I’ve posted many times about the problems of over prescribing antibiotics. Not only does it increase health care costs, but patients are at risk of side effects from the antibiotics, and overuse of antibiotics leads to drug-resistant bacteria—a big concern for everybody.
Many times the patient insists on an antibiotic and the doctor complies; sometimes doctors just over prescribe out of habit.
But I just looked at the results of a study that revealed a relatively easy way to encourage physicians to prescribe fewer antibiotics—and it works!
For 18 months, 248 clinicians from 47
… Continue reading
The United States isn’t the only country that is burdened with too much medicine (and subsequent out-of-control health care costs).
I belong to a network of health care professionals around the world who are having a dialogue about overscreening, overdiagnosis, overtreatment, and what to do about it.
A physician from Spain shared this amusing YouTube video, “Así es la Vida” (It’s Just Life):
The subtitles are in English, but I had to translate for myself the words on the “prescription” box of medicine given to each patient:
No little pill can solve the reality … Continue reading
PSA stands for Prostate-Specific Antigen. It’s a blood test used to screen for prostate cancer.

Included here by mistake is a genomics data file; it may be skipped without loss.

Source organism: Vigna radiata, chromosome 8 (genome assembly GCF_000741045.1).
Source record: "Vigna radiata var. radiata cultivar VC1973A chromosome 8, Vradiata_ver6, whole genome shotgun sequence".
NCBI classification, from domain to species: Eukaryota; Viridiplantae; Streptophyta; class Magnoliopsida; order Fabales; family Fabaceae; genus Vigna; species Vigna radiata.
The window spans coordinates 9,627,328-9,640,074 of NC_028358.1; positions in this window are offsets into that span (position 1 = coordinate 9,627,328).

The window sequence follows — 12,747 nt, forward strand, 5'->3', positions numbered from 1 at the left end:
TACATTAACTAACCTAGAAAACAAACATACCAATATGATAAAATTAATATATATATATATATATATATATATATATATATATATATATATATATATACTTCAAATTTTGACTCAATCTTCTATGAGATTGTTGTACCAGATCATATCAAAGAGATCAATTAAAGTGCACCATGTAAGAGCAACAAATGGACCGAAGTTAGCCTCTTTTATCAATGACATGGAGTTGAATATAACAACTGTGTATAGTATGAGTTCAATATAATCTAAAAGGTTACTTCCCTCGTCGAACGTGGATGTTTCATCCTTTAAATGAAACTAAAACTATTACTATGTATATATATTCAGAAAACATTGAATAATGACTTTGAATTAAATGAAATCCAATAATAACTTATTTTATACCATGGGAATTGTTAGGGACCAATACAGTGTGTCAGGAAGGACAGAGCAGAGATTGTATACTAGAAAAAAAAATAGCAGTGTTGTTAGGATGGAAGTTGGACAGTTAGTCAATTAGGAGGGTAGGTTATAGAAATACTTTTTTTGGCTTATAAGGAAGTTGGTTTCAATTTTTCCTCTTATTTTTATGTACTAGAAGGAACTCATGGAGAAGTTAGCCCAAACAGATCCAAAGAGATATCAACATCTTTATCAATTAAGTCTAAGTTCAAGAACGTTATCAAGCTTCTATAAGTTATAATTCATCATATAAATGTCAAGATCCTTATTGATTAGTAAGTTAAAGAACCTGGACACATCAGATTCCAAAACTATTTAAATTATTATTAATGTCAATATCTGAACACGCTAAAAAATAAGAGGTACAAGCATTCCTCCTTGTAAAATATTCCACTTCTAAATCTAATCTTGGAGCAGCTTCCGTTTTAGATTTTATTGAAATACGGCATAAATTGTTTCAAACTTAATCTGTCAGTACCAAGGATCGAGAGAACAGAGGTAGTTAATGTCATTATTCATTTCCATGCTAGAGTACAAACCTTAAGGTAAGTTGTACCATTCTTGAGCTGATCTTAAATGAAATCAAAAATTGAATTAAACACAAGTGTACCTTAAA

Doctors used to recommend an annual PSA test for men over 40. But now we know that the PSA is not a good screening tool. It results in a high number of false positives, and not all forms of prostate cancer need to be treated.
Too many men have received unpleasant, expensive treatment they didn’t need.
In an excellent YouTube video, Dr. Mike Evans explains more:
In 2012 the United States Preventive Services Task Force (USPSTF) recommended against … Continue reading
I read two articles yesterday that complemented each other:
In Kaiser Health News (KHN) Heavy Use Of CT Scans Raises Concerns About Patients’ Exposure To Radiation
And on KevinMD two radiologists posted The financial costs of treating CT-induced cancer
Each underscores the fact that CT scans are significantly overused in American healthcare.
Although CT scans are an essential diagnostic tool, the Food and Drug Administration reports that an estimated 30 to 50 percent of imaging tests are believed to be medically unnecessary.
Considering we spend tens of billions of dollars every year on diagnostic imaging, that’s a lot of wasted … Continue reading
Women who take common antidepressants while pregnant have a slightly higher risk of their children developing autism, or autism spectrum disorder (ASD).
This study was just released by JAMA Pediatrics.
Use of antidepressants, specifically selective serotonin reuptake inhibitors, during the second and/or third trimester increases the risk of ASD in children, even after considering maternal depression. Further research is needed to specifically assess the risk of ASD associated with antidepressant types and dosages during pregnancy.
SSRIs, or selective serotonin reuptake inhibitors, include Citalopram (Celexa), Escitalopram (Lexapro), Fluoxetine (Prozac), Paroxetine (Paxil, Pexeva) and Sertraline (Zoloft).
They are by far the … Continue reading